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  5. "It is bad having hatred."

"It is bad having hatred."

Translation:Είναι κακό το να έχεις μίσος.

December 6, 2016



¨Είναι κακό να έχει κανείς μίσος¨ Should be an acceptable answer here...


Sounds reasonable to me -- added now. Thanks!


What about Είναι κακό το να έχει μίσος?

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For a general statement, you can either say "να έχεις" or "να έχει κανείς" (with your verb of choice), but you can't leave the verb in third person without the pronoun, you are bound to get asked "Who does?" It sounds more like referring to a specific person in that case.


Could you use: "Αυτό είναι..."?


I don't think so - the subject is το να έχεις μίσος and I don't think you can add another subject αυτό.

That would be a bit like turning "Smoking is bad for you" into "It is bad for you smoking".


This is a common anclisized expression. Το να ... It is not necessary! It is used instead of the noun here, είναι κακό το μίσος, or είναι κακό να έχεις μίσος. Έχεις can be personalor im personal, it can be both in meaning. If you want to be completely impersonal, better use the noun , είναι κακό το μίσος or είναι κακό να υπάρχει μίσος (στον κόσμο for example)


How is that expression anclisized? The english version does not even have a definite article! "Το" in this sentence is not necessary, but its appearance has its roots within the Greek language. In earlier versions of Greek, one would say something like: Το έχειν μίσος είναι κακό. But infinitives in Greek got replaced by subjunctive in usage, so Το να έχεις μίσος είναι κακό. There is no english influence here.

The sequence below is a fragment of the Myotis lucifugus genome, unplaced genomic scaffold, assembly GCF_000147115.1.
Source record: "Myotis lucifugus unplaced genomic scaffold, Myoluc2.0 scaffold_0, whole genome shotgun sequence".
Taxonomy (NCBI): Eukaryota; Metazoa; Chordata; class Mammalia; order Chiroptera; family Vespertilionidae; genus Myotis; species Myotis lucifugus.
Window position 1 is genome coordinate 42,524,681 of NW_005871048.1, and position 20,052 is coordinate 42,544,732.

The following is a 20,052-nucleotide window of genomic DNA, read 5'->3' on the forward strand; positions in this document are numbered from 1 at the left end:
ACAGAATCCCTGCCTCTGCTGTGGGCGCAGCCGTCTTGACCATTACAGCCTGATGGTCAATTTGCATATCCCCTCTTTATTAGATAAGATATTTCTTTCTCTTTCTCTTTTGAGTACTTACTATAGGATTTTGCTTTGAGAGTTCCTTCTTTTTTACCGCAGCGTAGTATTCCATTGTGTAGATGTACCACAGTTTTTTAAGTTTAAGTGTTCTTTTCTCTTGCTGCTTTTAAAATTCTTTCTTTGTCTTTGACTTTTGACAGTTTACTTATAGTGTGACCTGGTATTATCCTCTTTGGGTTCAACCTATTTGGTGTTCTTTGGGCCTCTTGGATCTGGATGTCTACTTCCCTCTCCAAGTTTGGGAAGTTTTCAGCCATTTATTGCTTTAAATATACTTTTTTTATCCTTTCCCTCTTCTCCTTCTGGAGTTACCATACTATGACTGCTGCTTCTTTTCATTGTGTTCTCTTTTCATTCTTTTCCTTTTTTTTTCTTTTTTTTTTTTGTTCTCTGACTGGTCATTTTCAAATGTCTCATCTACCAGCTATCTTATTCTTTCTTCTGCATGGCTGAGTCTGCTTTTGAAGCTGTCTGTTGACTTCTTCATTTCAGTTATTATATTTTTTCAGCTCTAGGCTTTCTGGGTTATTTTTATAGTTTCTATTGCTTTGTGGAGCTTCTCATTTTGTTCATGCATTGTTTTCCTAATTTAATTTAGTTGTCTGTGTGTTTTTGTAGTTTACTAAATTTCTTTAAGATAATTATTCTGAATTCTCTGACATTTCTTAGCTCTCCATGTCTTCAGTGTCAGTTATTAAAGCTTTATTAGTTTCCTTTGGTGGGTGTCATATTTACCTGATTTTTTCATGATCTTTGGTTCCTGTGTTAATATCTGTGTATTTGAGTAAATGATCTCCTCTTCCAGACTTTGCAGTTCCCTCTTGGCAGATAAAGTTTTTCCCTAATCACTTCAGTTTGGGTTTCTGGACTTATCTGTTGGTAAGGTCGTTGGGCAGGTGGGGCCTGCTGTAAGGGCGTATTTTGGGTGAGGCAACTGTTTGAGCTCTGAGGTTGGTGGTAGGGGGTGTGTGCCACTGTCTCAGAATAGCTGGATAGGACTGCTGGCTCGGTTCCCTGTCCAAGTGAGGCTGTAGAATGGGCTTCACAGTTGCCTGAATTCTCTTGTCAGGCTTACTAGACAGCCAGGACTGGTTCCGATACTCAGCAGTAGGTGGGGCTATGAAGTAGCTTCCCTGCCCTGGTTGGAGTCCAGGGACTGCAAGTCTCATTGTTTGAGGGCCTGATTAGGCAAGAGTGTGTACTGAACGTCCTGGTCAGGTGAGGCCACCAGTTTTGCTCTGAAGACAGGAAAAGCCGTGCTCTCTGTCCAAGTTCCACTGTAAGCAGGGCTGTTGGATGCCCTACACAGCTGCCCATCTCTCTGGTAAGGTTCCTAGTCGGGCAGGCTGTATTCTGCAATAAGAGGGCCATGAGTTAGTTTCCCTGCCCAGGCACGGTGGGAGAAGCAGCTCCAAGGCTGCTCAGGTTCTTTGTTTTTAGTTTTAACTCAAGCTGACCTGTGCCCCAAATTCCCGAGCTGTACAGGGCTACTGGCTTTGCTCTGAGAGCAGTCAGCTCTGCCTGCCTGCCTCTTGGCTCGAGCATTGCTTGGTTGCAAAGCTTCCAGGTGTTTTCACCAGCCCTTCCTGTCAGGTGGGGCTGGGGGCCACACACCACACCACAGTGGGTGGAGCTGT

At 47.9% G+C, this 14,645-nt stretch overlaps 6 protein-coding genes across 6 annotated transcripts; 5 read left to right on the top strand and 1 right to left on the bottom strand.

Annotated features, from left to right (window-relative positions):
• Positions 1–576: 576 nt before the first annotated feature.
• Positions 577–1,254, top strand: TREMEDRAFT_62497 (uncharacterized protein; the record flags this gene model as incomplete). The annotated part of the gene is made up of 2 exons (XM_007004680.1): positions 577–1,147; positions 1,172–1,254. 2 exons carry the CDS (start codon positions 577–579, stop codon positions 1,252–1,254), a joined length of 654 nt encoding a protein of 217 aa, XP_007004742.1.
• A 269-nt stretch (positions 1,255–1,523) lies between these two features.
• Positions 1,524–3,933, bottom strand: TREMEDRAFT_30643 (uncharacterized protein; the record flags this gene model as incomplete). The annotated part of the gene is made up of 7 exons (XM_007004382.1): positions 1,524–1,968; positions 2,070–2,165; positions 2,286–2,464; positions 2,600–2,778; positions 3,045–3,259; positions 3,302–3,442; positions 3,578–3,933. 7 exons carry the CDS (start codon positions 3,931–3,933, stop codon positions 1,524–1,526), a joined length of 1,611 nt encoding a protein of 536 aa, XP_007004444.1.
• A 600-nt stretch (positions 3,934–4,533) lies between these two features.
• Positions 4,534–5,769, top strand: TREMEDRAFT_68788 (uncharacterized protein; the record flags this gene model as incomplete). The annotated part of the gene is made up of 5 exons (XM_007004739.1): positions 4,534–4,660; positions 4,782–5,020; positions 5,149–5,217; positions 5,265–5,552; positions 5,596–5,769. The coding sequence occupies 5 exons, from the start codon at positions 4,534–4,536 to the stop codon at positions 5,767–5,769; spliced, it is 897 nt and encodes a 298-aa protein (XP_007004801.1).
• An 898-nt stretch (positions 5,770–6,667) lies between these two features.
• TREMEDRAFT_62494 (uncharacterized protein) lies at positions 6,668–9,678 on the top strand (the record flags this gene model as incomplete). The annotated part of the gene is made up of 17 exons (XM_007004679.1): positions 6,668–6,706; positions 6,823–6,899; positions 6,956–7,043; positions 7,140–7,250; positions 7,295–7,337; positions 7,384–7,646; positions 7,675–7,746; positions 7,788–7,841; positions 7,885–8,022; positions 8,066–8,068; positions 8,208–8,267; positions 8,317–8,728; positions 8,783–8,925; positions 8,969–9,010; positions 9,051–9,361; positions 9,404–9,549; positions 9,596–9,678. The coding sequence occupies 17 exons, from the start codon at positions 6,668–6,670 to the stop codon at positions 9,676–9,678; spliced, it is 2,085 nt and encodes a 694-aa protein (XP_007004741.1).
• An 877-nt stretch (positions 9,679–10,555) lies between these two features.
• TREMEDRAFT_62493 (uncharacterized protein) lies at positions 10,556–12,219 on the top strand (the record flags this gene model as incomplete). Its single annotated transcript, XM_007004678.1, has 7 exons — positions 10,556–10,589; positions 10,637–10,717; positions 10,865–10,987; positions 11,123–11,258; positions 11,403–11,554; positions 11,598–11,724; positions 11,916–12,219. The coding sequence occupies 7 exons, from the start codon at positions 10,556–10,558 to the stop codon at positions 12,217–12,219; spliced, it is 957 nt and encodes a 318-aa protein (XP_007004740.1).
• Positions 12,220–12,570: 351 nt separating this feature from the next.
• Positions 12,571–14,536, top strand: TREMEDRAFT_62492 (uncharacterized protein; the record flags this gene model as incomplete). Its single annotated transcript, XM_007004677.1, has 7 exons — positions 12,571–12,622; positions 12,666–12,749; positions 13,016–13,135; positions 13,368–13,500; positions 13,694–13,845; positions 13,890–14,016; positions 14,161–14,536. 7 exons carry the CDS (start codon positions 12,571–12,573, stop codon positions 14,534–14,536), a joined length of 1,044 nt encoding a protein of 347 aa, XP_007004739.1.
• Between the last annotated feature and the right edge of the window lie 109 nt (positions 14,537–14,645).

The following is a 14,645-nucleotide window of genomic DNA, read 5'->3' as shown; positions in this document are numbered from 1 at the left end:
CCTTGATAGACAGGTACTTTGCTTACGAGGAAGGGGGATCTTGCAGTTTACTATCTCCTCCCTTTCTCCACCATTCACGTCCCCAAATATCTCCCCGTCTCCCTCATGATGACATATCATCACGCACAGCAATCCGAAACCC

No English speaking person would say “It is bad having hatred”. You can say “ I have a hatred of...” or “I hate ...or in this sentence “it is bad to hate”.


what about "το να μισάς είναι κακό"


I put "Το να έχει μίσος είναι κακό", and that was considered incorrect. Why?


Because it's not clear who the subject is.

Remember that Greek doesn't have an infinitive or a gerund, so there's no impersonal way of saying "having hate" -- you have to something like "the (fact that) I hate / you hate / he hates / someone hates" etc.

So you could say το να έχεις μίσος where έχεις shows that it's "you", but έχει could be "he, she, it, someone, Paul, the wife of my tailor, ...." -- you would have to say something like το να έχει κανείς μίσος, for example, "the (fact that) someone has hate".


why do you use the second person and not the thirdperson in singular or plural?


In english, people use third person singular when they want to give a general example. In Greek, we use second person singular as well as third person singular and plural(for exp by using οι άνθρωποι,ο κόσμος, people). It's a spoken Greek thing, of course, you wouldn't use it on a written essay, but it's pretty common. ^.^


Second person is pretty common in English too, except in a very formal context. We'd much more likely say "you should avoid hating" than "one should avoid hating". (Now, if you learn French as an English speaker, one of the things you have to get used to is that "on" sounds perfectly natural...)


Dimitra, I am not sure I understand, is using third person common in spoken speech but is not correct in written work? Using second person sing and plural is correct in both cases? Thanks.


In Greek, we use both 2nd person singular and 3rd person plural to give general examples.However, 2nd singular is not quite formal. It's mostly used in everyday speech, and you won't come across it in formal texts. 3rd person plural is better in this case, more appropriate. 2nd person plural is used as well, but it's way more personal and less commonly (if not at all) used for general examples. ^.^


Many thanks Dimitra, now I understand, thanks for your patience in explaining it.

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